Then we pulled out another mobile phone (I think we have them coming out of our ears in our house) with a line for another mobile company to see if it was working.

It was not.

I tend to think worst-case scenarios here. I don't know if it's the result of being married to an insurance guy for over 5 years or just my own life experience so far of how often Murphy's law comes into play when you live in a foreign country.

The questions started running around in my mind. What happened if I got separated from my husband? What happened if his mother (who lives across town) needed something? What about hospitals, what if there was an emergency and we needed to go to the hospital, how could we reach them?

Let me just interrupt to say that landlines stayed working through all of this.

But, seriously, who uses an actual phone these days?! Certainly not in Egypt. Even the poorest of the poor somehow manage to have mobile phones in Egypt.

In our house I don't even bother to plug in our landline phone anymore because (and I do not exaggerate here) we got more wrong number calls to the house than we did legitimate calls looking for us. I think the only people who know our landline number are the delivery guys from Papa John's, McDonald's and Peking.

So like I said we went out for breakfast but we were on our way home long before prayer time was over.

We all knew something was coming. We just didn't know how far and how long it would last. Protests (of any kind) plus the Egyptian police never equals a very safe environment for everyone. And with the Muslim Brotherhood announcing on Thursday that after officially sitting out of Tuesday's Jan. 25 scheduled protests that they would be joining in on Friday, we knew that was NOT a good thing.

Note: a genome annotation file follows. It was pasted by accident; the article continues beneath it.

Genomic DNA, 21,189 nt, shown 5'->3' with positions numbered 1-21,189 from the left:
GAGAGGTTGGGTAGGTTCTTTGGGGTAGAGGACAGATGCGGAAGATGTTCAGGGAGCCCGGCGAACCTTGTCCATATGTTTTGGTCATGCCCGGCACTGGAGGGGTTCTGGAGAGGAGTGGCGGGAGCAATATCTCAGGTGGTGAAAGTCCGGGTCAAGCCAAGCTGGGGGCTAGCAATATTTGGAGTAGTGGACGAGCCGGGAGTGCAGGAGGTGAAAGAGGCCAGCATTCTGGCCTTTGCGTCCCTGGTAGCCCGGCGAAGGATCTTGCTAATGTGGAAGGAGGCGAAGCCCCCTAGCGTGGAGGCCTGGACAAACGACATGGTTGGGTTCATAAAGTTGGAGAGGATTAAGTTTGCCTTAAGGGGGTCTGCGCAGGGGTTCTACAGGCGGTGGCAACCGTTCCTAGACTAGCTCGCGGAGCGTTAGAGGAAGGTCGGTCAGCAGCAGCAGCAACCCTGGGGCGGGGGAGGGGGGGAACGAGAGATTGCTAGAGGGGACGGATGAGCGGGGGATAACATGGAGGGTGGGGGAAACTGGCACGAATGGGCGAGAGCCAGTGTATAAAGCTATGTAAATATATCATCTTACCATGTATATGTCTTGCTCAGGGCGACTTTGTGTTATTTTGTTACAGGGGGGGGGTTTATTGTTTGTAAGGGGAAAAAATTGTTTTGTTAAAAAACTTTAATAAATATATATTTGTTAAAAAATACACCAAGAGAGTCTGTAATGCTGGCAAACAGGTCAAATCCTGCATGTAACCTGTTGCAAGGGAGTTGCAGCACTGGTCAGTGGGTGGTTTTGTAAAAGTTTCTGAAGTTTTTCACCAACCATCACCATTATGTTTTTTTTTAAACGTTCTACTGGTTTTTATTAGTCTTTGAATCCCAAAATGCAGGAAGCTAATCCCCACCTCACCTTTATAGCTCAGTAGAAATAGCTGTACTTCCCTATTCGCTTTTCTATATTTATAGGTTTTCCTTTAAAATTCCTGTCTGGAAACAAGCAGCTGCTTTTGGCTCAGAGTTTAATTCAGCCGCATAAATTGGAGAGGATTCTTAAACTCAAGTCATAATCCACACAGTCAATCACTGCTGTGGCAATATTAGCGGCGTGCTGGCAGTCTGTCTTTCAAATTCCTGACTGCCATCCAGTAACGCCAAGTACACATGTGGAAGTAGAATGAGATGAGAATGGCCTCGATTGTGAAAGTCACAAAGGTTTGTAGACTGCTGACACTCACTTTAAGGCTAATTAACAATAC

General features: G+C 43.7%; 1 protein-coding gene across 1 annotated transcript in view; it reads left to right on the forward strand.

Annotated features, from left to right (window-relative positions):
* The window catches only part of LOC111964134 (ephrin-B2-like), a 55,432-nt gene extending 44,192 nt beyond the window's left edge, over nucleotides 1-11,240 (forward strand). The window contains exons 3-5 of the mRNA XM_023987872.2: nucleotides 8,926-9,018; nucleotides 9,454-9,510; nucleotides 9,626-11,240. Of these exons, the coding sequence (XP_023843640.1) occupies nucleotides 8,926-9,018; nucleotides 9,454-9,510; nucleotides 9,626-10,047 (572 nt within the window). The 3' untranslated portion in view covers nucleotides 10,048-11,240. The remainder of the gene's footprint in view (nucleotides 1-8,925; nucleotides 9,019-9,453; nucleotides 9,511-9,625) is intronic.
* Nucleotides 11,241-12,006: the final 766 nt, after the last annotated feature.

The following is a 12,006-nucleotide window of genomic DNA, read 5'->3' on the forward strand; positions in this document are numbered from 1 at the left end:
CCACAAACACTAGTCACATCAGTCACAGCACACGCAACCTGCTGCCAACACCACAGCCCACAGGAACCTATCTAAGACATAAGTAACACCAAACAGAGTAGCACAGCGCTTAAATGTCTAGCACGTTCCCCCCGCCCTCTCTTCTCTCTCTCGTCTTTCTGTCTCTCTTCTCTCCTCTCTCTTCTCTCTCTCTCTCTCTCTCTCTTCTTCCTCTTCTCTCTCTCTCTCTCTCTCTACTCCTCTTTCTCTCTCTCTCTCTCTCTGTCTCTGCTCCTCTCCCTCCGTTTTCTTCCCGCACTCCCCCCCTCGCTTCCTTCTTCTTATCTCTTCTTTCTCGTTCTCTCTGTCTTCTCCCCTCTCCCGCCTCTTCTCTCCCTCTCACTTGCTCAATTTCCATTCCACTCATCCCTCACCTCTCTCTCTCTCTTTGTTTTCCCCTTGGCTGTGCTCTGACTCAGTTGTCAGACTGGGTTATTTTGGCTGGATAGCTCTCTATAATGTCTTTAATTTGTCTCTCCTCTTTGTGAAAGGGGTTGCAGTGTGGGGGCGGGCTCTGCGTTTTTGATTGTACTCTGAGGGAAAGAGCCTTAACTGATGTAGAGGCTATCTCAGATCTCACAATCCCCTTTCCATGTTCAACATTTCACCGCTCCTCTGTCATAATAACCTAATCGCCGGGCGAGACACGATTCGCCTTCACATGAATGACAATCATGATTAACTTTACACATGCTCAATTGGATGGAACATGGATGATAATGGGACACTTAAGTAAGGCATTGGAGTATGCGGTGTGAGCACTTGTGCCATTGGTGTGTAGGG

So protests plus the Egyptian police PLUS the Muslim brotherhood had the potential to be a very volatile situation.

And after protests in downtown Cairo on Tuesday had gotten out of hand and had spread to other neighborhoods on Wednesday, we had no way of knowing how close the situation would get to us.

Even as far out as we live by the Cairo airport. It's not that we live that far from downtown Cairo. In fact, on a good traffic day you can reach downtown within 20 minutes or less. But there's still a whole lot of Cairo between downtown and us.

Somehow during the course of the morning we had realized that all internet service had been cut as well. Now block Facebook... block Twitter... I can live without them... at least for a little while. We can go retro here and go back to email (I'm kidding).

But cut off my access to the outside world... that's a WHOLE different situation.

As I write this from our hotel room in Cyprus tonight internet access in Egypt is still down. There have been various rumors that it's been up and running. And it seems that some places like embassies (or at least the U.S. embassy) and hotels have had intermittent over the past few days.

I won't comment on the privileged few.

I'm talking about the humble masses out there without internet access here.

People like me. People who have iPhones and Blackberries that are never beyond arm's reach. Bloggers. Facebook and Twitter junkies. People who live and breathe having access to the world at their fingertips. People who actually enjoy the information overload of the Internet.

I wear this badge proudly.

Because I could've cared less at this point what was going on downtown. All I was thinking is when this began to hit the news (which got turned on in our house the minute we stepped in the door after getting home from breakfast Friday morning and didn't get turned off for about 48 hours), what is my family going to think? How was I going to get word to them that we're okay? Would my mother have another mild heart attack wondering and worrying where we are and how we're doing?

So, yeah, thanks for that. I appreciate the fact that you were trying to stifle the protests by cutting off communication in Egypt.

Oh, and look where that got you anyways.

It certainly made MY life a little more enjoyable in Egypt.

Image courtesy of ITN

Stay tuned for more on an expat's perspective of the protests in Egypt.